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"Spooky Songs: Why We Still Love the Halloween Classics"

10/28/2014 12:57 PM | Deleted user

It’s a “ghoul of a time” these days as we prepare our costumes and homes for another Halloween night of trick-or-treaters.  What songs come to mind as you prepare your Halloween party playlist?  “Werewolves of London”, “Thriller”, “Witchy Woman”, “Spooky”, “Superstition”?  Whatever your idea of Halloween music is, chances are that one of the first songs that will appear on your playlist is the 1962 classic “Monster Mash”   written by Bobby Pickett.  Pickett was an aspiring actor who decided to capitalize on the the mashed potato dance craze and the growing cultural fascination with horror films.  Bobby was performing as a singer to make money and would often imitate other actors and characters during his performances.  It was Pickett’s impersonation of "Frankenstein" star Boris Karloff that inspired him to write an original song in the voice of Karloff.  The rest, as they say, is history.

So why has this silly little hit song from over 50 years ago endured in our cultural landscape for so long?  Perhaps it’s the way Pickett managed to balance the creepy and kitsch in his songwriting.  By tapping into two cultural crazes: the mashed potato dance step and the renaissance of B grade horror flicks, Pickett was able to easily get radio air play with his song and take advantage of its “hit” status, especially since it was released in October just in time for Halloween.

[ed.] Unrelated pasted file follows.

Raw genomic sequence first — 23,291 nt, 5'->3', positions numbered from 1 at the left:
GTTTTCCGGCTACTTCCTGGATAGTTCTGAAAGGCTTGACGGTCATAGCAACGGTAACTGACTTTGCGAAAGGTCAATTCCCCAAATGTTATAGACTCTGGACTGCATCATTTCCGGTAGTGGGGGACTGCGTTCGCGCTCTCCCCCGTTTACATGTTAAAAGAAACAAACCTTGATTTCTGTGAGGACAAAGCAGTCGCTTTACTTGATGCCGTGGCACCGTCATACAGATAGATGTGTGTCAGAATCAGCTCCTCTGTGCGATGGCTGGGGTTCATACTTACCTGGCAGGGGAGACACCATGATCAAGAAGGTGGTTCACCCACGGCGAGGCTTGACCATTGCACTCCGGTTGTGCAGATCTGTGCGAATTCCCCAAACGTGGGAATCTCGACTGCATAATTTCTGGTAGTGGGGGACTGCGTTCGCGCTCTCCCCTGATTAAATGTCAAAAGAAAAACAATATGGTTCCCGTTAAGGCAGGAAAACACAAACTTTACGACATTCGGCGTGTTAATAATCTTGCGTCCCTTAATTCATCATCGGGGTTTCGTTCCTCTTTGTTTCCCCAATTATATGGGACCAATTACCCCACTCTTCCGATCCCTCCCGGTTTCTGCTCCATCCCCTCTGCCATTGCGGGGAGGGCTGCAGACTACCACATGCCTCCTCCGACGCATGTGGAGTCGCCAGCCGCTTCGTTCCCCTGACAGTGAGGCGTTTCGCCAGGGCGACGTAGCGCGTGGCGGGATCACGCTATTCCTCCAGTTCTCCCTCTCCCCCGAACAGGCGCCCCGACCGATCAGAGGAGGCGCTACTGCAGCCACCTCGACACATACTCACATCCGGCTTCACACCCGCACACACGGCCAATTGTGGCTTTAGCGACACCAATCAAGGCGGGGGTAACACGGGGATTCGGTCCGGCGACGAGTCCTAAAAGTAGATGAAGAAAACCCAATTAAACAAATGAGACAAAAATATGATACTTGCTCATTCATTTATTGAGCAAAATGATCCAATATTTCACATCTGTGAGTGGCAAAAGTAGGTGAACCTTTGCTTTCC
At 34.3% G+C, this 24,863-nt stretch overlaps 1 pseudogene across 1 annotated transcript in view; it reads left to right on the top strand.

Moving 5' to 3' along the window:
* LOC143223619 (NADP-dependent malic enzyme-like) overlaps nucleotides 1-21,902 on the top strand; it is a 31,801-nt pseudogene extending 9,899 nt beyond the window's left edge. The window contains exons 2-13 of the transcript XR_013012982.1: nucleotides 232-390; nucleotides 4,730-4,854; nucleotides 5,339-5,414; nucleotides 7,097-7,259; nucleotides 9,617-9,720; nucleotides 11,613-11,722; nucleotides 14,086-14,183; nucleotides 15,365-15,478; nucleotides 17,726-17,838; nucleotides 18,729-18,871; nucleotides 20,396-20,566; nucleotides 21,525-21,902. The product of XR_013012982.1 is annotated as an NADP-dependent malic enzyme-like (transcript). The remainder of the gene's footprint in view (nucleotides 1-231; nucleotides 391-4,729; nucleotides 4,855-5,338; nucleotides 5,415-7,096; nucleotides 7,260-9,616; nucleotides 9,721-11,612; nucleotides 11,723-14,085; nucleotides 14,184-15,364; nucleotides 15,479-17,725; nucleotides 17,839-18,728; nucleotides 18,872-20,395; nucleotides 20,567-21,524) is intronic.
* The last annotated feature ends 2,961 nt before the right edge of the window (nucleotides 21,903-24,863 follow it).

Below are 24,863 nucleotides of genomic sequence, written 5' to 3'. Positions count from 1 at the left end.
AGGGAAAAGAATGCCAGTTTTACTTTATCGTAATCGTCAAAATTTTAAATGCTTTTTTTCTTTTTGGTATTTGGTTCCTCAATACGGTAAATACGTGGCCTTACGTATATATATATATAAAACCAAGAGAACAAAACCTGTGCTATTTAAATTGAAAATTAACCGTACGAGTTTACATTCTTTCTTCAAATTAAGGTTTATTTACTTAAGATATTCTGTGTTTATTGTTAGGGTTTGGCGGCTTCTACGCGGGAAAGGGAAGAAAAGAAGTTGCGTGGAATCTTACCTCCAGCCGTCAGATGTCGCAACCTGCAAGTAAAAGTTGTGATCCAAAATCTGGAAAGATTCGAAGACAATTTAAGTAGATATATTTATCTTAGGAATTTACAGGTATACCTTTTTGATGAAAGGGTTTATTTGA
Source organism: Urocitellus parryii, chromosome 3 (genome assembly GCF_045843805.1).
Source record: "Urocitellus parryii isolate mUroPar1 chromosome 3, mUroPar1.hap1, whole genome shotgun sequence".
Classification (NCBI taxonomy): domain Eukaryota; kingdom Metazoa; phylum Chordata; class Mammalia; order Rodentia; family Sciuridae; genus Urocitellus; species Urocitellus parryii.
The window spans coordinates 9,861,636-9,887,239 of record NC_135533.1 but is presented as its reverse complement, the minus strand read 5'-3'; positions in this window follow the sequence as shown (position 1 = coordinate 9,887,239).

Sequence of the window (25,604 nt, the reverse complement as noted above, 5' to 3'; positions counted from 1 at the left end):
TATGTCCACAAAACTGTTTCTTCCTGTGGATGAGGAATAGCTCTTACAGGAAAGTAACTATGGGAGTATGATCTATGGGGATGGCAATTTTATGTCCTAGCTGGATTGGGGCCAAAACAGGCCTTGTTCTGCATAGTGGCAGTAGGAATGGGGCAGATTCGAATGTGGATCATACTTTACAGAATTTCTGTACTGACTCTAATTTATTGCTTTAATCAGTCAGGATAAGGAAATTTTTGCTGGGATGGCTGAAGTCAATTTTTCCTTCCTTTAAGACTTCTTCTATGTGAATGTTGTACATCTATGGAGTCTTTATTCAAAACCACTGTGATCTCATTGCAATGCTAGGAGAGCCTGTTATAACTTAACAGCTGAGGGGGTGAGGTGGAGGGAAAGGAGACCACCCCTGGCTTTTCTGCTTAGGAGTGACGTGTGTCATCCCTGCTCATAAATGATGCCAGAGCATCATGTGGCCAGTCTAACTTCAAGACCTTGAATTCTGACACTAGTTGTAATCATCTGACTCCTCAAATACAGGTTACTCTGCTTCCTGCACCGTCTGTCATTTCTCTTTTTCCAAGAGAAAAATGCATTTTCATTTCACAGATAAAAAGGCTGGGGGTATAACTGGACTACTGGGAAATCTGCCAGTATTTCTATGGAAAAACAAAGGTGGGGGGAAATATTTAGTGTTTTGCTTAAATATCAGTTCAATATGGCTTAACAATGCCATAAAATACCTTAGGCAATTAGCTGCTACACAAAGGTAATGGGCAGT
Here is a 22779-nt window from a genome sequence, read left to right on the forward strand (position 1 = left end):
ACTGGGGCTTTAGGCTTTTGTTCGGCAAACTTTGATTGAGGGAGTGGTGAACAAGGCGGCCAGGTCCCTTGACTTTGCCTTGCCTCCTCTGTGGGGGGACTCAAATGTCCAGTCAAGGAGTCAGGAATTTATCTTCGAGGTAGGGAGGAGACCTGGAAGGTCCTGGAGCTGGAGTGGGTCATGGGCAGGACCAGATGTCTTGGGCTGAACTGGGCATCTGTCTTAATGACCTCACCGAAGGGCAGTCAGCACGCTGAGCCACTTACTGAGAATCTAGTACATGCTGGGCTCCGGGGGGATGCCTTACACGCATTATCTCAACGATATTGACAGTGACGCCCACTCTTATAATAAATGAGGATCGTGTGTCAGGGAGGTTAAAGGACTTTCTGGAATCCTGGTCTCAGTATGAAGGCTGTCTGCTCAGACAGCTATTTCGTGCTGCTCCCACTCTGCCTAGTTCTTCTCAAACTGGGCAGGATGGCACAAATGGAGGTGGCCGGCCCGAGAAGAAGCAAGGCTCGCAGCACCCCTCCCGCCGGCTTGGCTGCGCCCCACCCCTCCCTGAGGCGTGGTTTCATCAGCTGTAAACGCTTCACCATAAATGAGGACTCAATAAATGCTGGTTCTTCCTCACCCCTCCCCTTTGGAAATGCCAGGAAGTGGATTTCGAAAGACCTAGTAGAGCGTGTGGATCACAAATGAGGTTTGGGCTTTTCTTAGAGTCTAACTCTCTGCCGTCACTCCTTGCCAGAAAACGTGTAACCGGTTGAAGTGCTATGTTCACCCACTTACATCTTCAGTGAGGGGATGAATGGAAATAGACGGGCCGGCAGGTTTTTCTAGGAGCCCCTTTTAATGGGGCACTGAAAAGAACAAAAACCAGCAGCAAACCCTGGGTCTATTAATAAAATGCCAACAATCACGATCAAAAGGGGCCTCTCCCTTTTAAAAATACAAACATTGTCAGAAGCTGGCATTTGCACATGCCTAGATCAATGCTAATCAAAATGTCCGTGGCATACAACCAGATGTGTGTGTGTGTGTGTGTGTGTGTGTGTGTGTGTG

So how do holidays and special occasions affect your songwriting?  Have you ever thought about writing a song about a season or a holiday?  Many artists are releasing Christmas albums these days.  Have you thought about doing something similar?  Or, if you have shows around Christmas, Halloween, New Year’s Day, etc., consider learning some of these old classics and adding them to your set list.  Or even write a song of your own!  

Staying relevant and connecting with the audience is an important aspect of performing.  As songwriters, we have to try to write to as broad an audience as possible so that our words are relatable to more people than just us.  By using holidays such as Halloween as inspiration to write, we might just be surprised by what we come up with.  All of us have stories and emotions about major holidays...why not tap into that and use it in your songwriting?  You may just write the next “Monster Mash!”  

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